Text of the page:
queuing up for two years, three years, four years, doing the right thing, and then all of a sudden
people say, "No, I don't wanna wait. I'll come through the back door."

LEIGH SALES: Tim Gartrell, every time this issue flares up, it is always accompanied by a
discussion about whether Australians are racist, uncaring and so on. Do you think that Australians
are more sensitive to the issue of illegal immigration than other nations or less so comparable to
other nations? What's your view?

TIM GARTRELL: No, I don't think so. I think every nation has a large amount of its population
that's concerned about these things. I don't think it's right to just say if someone's got concerns
about immigration that they are racist. I think that's an over-simplification of this. But I think
what's important for governments to do is take the lead, and incumbent governments who have a lot
of political capital, to take the lead and explain what's going on. Put a bit of context around
this.

LEIGH SALES: And do you think Kevin Rudd's been doing that?

TIM GARTRELL: Now, we have a different type of government here. We have government in the past that
jumped on this stuff and used it for political advantage. What Kevin Rudd's gotta do is take
Australians through this. He has good will with a lot of Australians, and a lot of Labor voters, a
lot of blue collar voters who are concerned about this like Kevin Rudd, voted for him. He can use a
lot of his political purchase to explain the context of what is happening.

LEIGH SALES: But has he been doing that? I mean, we've language from him this week that he makes no
apology for having a hardline policy. It sounds pretty much like what John Howard used to say.

TIM GARTRELL: He's done a - he's done a bit of that with Malcolm Turnbull. They had a bit of a
"Who's the toughest?" contest, but he's also been trying to put this in context about what is going
on in Afghanistan, where, by the way, we've got troops and we're trying to help there and there's
people fleeing there. We all know there's difficult situations there - to explain what's going on
in Sri Lanka. That's what a responsible government does with a situation like this. Put this, wrap
this in context.

LEIGH SALES: Do you think, Grahame Morris, that Kevin Rudd's been putting it in context?

GRAHAME MORRIS: I think he has tried to, but I still - I don't know anyone's really sure whether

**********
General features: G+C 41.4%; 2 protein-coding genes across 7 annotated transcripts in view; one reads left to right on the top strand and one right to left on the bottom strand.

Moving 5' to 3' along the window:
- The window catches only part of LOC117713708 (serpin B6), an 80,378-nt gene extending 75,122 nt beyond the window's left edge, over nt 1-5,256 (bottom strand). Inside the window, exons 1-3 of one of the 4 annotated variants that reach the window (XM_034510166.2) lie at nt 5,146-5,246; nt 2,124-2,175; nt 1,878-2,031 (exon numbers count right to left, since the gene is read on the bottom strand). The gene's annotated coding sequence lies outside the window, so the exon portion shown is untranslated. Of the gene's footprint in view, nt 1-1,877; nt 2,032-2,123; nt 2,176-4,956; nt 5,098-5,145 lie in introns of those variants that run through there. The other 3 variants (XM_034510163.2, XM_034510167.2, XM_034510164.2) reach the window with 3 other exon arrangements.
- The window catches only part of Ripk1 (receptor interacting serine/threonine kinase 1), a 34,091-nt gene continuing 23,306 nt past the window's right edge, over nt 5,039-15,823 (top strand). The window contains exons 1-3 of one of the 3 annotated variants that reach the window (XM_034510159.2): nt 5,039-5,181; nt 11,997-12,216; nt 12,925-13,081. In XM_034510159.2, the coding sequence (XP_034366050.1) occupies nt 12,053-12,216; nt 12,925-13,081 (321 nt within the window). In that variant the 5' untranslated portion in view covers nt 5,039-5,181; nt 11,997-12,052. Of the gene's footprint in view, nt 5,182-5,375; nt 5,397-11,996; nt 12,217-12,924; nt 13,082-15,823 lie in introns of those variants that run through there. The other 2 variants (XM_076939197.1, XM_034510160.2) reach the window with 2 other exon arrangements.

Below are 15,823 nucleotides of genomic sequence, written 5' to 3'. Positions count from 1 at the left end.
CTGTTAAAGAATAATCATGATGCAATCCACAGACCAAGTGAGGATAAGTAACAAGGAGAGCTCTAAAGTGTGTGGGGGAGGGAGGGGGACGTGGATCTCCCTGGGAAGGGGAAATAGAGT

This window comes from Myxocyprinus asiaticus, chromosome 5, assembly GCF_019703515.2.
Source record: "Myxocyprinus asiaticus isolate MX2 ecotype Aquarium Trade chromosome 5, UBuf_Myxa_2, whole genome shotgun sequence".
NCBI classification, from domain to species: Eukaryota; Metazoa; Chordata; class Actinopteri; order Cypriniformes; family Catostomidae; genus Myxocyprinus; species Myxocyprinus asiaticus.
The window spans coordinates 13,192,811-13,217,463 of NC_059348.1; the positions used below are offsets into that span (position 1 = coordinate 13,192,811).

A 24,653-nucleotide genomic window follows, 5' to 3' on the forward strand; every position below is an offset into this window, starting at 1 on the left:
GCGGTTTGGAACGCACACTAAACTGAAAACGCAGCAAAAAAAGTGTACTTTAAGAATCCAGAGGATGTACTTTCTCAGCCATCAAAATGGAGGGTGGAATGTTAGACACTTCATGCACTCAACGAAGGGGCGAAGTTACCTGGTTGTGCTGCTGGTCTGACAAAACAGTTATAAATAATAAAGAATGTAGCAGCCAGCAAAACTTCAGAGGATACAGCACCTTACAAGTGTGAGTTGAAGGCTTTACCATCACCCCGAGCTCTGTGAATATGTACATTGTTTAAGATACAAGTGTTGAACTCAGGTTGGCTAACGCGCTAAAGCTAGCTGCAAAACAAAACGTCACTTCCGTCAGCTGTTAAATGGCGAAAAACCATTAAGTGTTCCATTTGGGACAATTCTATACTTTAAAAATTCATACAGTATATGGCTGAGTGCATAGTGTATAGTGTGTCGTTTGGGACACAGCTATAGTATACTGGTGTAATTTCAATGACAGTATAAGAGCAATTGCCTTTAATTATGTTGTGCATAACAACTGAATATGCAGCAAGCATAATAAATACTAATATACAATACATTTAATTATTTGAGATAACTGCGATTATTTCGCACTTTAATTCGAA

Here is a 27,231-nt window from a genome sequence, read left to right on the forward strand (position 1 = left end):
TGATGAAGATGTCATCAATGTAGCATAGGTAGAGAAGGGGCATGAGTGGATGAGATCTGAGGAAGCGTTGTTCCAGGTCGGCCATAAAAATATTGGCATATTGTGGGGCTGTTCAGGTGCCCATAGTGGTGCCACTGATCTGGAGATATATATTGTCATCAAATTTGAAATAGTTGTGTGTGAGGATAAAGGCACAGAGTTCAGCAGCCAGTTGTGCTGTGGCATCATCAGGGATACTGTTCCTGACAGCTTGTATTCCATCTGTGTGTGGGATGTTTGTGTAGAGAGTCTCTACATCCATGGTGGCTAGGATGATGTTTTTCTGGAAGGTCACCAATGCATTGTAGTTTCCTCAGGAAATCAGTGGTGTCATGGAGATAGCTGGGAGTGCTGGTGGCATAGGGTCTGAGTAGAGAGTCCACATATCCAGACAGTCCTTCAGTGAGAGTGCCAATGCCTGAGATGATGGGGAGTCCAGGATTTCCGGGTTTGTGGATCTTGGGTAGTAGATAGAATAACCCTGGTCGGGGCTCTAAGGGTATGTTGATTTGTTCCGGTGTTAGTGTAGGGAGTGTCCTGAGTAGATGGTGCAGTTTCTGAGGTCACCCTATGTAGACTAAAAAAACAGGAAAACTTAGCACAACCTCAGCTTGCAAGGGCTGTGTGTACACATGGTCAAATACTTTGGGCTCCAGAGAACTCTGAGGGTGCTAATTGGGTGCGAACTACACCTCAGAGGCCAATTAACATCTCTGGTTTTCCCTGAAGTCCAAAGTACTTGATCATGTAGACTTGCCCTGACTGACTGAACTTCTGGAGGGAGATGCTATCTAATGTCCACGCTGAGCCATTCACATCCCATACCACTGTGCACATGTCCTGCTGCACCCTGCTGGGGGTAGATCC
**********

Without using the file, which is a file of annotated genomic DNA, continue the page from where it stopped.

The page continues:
the PM wants to open the doors, close the doors or have them half open or half shut. Um, I don't
know. I think the PM himself is probably more on the political side of things, in other words be a
bit tougher, but some of his ministers are as soft as cotton wool.

LEIGH SALES: Is it, as Tim Gartrell said, a "Who's the toughest?" contest between Kevin Rudd and
Malcolm Turnbull?

GRAHAME MORRIS: Um, I think the Prime Minister would like to reduce that gap so that this issue
didn't get out of control, but I think a lot of the people behind him are nowhere near that view.
Look, I think if this blew up it would be quite - not only destabilising in the community, but
could be quite destabilising behind the Prime Minister.

TIM GARTRELL: Can I just raise this question of controlling our borders because this is one thing
that Malcolm Turnbull said, "Oh, the borders are open." There's been no real change to the policy
on the actual protection of the borders. We still have those excisions, there's been about $600
million gone into extra funding for border patrols for the Navy. These boats aren't coming through
our borders; they are being intercepted. So this is a bit of a rhetorical game that the Liberal
Party are playing.

GRAHAME MORRIS: No, it's not, Tim. No, it's not. Look, two years ago there were no refugees; this
year, there's a thousand.

TIM GARTRELL: Well, and after the Howard government introduced temporary protection visas there was